The test for a “good arguable case” is not very high. The plaintiff does not need to prove a case against the defendant that is so strong that he is likely to obtain summary judgment under CPR Pt 24.

In The Niedersachsen, Mustill J argued that a “good arguable case” was “one that is more than barely capable of serious argument, but not necessarily one that the judge considers would have more than a 50% chance of success”.

However, it should be noted that the “arguable good case” test is a threshold test, and since the overriding test is whether or not it is “fair and expedient” to grant the injunction, even if this minimum threshold requirement is satisfied, the strength or otherwise of the applicant’s case will be a relevant factor in the exercise of the court’s general discretion.


The claimant must provide “strong evidence” to support his claim that there is a real risk that the judgment or award will not be enforced. The test of the real risk of dissipation is objective, and it is an assessment of the risk by the court that a sentence will not be carried out. In general, the applicant’s unsubstantiated claim will not suffice.

If the applicant can add “strong evidence” that the defendant has acted dishonestly, there may be no need for any other specific evidence that the defendant intends to dissipate his assets.

The plaintiff must show that there is a real risk that the defendant will dispose of their assets other than in the ordinary course of business and thus render them judgment-proof.


The type of factors that will be relevant when assessing whether there is a real risk of asset dissipation are:

1. The nature of the assets: the easier it is to dispose of them, the easier it is to establish that there is a risk that they will be dissipated.

2. The nature and financial situation of the defendant’s business.

3. The length of time the defendant has been in business.

4. The domicile or residence of the defendant.

5. The defendant’s past or existing credit history.

6. Any intention expressed by the defendant regarding future dealings with his English assets or assets outside the jurisdiction.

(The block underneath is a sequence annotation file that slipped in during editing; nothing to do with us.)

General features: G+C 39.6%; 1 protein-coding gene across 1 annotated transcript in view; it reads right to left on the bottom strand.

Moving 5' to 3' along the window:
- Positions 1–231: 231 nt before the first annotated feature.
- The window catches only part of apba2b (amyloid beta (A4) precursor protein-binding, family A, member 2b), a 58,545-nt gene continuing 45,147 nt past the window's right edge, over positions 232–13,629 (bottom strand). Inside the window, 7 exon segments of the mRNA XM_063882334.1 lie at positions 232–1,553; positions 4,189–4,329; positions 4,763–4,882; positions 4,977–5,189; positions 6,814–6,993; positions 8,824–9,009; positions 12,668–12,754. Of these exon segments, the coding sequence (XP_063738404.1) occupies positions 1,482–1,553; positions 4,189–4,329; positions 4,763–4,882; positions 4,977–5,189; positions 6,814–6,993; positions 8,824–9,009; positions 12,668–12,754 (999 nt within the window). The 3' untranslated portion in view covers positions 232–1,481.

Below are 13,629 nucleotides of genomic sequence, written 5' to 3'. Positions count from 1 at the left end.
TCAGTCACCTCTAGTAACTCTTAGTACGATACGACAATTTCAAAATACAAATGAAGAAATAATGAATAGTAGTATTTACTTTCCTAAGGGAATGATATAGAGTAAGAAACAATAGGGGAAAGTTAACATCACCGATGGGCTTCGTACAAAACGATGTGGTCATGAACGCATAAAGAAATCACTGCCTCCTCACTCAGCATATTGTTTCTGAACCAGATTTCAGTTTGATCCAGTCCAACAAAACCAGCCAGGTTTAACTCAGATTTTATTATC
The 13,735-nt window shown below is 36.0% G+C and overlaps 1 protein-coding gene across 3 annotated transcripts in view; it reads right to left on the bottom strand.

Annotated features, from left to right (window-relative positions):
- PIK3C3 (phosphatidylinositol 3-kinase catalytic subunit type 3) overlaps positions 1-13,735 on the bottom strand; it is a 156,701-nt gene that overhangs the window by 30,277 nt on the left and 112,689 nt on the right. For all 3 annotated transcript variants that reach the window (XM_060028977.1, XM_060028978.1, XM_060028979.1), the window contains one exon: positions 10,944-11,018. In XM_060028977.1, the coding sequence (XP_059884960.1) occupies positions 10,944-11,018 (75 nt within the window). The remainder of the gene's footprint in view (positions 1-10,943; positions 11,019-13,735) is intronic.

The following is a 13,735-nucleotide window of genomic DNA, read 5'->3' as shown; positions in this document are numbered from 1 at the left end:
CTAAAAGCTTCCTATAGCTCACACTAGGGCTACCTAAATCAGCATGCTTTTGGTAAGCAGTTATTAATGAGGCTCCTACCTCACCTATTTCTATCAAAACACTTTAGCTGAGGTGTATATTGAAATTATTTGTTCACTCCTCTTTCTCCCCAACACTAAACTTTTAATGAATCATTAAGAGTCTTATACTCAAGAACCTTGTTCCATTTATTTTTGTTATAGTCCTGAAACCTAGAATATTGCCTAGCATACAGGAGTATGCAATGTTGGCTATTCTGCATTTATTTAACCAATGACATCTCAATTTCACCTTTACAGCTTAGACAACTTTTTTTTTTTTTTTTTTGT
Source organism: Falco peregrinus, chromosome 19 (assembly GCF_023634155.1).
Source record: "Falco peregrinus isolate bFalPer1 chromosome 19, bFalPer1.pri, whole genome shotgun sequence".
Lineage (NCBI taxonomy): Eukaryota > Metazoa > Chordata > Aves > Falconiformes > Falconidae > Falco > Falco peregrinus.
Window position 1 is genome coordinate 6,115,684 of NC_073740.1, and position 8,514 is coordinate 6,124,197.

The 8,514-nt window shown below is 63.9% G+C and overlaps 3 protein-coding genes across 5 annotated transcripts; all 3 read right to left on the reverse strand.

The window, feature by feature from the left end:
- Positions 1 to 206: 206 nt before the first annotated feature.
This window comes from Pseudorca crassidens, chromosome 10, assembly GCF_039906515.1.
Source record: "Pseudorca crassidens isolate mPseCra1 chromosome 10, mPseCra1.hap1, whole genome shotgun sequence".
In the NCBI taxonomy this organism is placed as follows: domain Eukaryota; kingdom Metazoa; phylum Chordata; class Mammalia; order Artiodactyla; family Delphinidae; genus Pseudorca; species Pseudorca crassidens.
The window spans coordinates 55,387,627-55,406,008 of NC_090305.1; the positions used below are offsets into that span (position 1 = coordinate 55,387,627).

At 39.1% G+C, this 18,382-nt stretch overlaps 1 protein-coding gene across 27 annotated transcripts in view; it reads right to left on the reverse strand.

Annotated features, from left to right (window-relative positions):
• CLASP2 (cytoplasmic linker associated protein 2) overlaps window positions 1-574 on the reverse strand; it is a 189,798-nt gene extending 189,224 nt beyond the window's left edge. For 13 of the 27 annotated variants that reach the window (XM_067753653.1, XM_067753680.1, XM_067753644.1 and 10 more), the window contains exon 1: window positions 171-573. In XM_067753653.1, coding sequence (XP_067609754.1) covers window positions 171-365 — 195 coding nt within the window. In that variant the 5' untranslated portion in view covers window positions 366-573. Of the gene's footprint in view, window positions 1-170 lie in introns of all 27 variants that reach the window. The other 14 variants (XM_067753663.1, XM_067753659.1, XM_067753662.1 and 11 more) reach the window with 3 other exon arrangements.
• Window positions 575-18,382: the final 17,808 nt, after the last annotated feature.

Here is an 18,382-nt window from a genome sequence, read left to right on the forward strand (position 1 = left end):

7. The connections that the defendant may have with other companies that have failed to comply with awards or arbitral decisions.

8. The defendant’s conduct in response to the complaint; a pattern of evasiveness or unwillingness to participate or erect weak defenses or total silence may be relevant factors.

9. The applicant is not required to demonstrate in the balance of probabilities that the assets will be dissipated. You are only required to show that there is a real risk (as opposed to a negligible or fanciful risk) of this happening.


The most important question to determine is whether, in the circumstances of the particular case, it is fair and convenient to grant the precautionary measure. There is an appreciation that with any interlocutory injunction there is a risk that the court may make the “wrong” decision. Therefore, an injunction could be granted and ultimately be unjustified; or the court may deny an injunction that is later shown to be essential to preserve the plaintiff’s rights. In the context of freezing orders, there is a discretion that must be exercised in all the circumstances of the case.

The court must be satisfied before granting relief that the likely effect of the injunction will be to promote the administration of justice in general, and not to act in an unjust or oppressive manner. The circumstances of the case may make it inappropriate to make a freezing order; even when the plaintiff shows arguable good cause and a risk that, without the precautionary measure, the sentence remains unsatisfied. An example may be that if an injunction were granted, it would unacceptably interfere with third parties. Another is when a court order could destroy the defendant’s business.

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